Since 2002, IDNR’s funding from the state’s General Revenue Funds (from broad taxes, not fees on users of IDNR’s services) has been cut 52%, from $107 million in 2002 to $51 million in 2011.

There are 615 fewer people at IDNR, from a headcount of 1,986 in 2002 down to 1,371 in the year 2011.

No GRF and greatly reduced bond-funded capital since FY04 means a $700 million backlog of deferred maintenance at state parks.

As a result, the IDNR leaned more heavily on its constituents, through licenses and fees.  Balances in funds that hold these revenues have been depleted because of GRF cuts and because of sweeps of cash in those funds.  Current projections are that, without some change, most of these other funds (such as Boating, Natural Areas, State Parks, Parks and Conservation) will be drawn to near zero within one to two years.

Forty-five million visitors visit state parks in Illinois yearly, 1.1 million at Rock Cut State Park. There may be a drop in visitors for a year or two if the fee takes effect, but when people see the parks return their traditional, pristine condition, they’ll embrace the changes.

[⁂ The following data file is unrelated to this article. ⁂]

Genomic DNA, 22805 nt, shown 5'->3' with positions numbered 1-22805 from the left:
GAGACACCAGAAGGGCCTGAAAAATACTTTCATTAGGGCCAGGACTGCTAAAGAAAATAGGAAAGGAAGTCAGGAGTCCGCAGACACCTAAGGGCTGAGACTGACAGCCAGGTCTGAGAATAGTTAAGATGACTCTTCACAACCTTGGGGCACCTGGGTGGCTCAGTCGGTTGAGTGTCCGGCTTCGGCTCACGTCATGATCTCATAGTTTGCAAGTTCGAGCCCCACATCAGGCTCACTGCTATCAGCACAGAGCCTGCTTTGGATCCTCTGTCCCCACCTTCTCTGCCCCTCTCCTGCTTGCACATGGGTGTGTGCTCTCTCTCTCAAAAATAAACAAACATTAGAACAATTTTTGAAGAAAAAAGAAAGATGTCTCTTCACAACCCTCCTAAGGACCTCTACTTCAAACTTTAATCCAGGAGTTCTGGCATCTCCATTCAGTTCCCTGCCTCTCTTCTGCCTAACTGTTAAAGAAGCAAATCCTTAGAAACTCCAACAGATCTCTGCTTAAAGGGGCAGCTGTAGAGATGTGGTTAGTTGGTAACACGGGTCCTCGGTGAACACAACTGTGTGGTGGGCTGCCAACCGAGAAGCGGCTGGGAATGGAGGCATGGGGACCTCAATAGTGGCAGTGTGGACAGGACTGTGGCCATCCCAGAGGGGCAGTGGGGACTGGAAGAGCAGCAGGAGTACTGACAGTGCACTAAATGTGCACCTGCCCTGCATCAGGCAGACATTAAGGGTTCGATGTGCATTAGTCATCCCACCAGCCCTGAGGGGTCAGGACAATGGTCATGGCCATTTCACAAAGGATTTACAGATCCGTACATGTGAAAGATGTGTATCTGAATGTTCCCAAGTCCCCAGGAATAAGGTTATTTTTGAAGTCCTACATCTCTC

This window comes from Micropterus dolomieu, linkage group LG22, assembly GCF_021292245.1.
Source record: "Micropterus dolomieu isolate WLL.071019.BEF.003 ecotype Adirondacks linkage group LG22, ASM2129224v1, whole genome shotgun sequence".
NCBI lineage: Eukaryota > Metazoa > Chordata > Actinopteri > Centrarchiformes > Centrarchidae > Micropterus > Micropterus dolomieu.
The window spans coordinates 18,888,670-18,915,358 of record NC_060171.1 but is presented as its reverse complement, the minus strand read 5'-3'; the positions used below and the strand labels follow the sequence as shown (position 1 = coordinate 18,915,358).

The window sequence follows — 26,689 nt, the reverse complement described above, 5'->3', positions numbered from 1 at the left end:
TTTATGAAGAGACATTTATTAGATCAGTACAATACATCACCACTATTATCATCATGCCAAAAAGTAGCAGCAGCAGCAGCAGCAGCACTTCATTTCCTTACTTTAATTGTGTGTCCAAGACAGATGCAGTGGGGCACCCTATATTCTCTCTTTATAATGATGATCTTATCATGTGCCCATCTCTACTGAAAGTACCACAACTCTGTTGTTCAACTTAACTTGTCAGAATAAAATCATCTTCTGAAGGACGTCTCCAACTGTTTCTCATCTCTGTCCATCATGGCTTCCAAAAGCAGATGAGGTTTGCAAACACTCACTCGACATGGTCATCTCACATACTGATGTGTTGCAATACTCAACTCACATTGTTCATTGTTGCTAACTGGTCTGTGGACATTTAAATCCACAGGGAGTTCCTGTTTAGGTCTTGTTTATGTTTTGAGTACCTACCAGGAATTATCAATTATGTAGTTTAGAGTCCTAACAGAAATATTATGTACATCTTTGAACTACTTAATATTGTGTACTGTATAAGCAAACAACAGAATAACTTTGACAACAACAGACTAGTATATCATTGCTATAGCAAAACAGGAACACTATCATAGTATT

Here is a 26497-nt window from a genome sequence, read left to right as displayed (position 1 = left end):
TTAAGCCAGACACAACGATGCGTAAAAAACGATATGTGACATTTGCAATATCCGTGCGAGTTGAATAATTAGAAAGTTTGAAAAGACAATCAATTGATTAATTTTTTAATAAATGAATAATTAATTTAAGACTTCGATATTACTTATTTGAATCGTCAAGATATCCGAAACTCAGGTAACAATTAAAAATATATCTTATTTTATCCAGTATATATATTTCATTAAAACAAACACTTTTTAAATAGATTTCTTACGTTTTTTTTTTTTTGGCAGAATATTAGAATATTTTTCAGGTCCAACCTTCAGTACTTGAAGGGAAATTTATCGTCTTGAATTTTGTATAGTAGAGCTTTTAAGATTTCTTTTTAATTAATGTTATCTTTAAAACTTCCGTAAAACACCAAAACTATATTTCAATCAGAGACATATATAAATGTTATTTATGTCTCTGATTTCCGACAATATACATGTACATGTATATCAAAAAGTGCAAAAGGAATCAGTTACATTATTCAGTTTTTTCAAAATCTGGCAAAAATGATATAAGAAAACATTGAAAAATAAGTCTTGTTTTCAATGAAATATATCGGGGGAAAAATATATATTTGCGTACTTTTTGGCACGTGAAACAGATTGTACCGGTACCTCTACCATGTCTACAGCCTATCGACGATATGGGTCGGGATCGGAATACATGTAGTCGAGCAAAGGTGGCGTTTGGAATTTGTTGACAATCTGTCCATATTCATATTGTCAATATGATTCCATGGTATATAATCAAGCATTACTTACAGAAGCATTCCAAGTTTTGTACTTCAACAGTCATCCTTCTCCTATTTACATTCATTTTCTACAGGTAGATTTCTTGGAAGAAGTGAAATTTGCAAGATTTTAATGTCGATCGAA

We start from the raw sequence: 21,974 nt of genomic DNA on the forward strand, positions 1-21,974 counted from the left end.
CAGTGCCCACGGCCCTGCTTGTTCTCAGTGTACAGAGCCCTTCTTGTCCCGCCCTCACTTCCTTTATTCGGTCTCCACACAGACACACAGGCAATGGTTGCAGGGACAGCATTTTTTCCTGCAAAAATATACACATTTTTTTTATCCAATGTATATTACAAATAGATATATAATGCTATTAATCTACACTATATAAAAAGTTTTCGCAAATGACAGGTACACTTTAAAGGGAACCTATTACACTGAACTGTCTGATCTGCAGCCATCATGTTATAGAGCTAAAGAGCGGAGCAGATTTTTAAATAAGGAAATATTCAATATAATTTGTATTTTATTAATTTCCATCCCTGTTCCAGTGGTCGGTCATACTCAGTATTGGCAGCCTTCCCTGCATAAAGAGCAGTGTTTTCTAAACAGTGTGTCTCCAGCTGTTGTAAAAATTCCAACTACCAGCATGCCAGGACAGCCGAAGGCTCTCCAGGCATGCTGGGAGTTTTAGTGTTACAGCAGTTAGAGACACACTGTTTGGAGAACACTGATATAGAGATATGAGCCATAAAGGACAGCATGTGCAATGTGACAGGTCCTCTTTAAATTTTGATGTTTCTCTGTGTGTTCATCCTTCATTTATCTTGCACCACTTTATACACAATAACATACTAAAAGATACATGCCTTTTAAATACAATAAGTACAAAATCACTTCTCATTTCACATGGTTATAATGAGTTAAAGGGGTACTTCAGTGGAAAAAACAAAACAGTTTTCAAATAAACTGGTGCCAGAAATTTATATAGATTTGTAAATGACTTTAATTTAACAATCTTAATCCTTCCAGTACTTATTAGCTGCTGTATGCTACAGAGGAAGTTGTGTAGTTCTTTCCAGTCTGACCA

I support Osmond’s fee bill, as does the IDNR. However, I have a caveat: This bill should become law ONLY if it contains a padlock to prevent the governor and legislators from skimming funds from the fees to put in the general fund. They also must not consider the fees as an excuse to further reduce IDNR’s general fund budget.

Raiding Illinois’ special or dedicated funds became common in the era of governor turned prison dishwasher Rod Blagojevich.  The practice continues under Gov. Pat Quinn.

Our state parks and natural areas are a treasure, and a tourist magnet. A modest fee will only enhance their value. Without a fee, we undoubtedly face a catastrophe, closed parks and drastically reduced conservation services.

Your CommentsComments :: Terms :: .(JavaScript must be enabled to view this email address)

I agree, just a couple exceptions to paying an access fee, like possesion of a current hunting or fishing license, or maybe environmental license plate on the vehicle exempts it , since environmental plates already donate money to conservation in illinois.

Posted by .(JavaScript must be enabled to view this email address) on 04/24 at 07:38 PM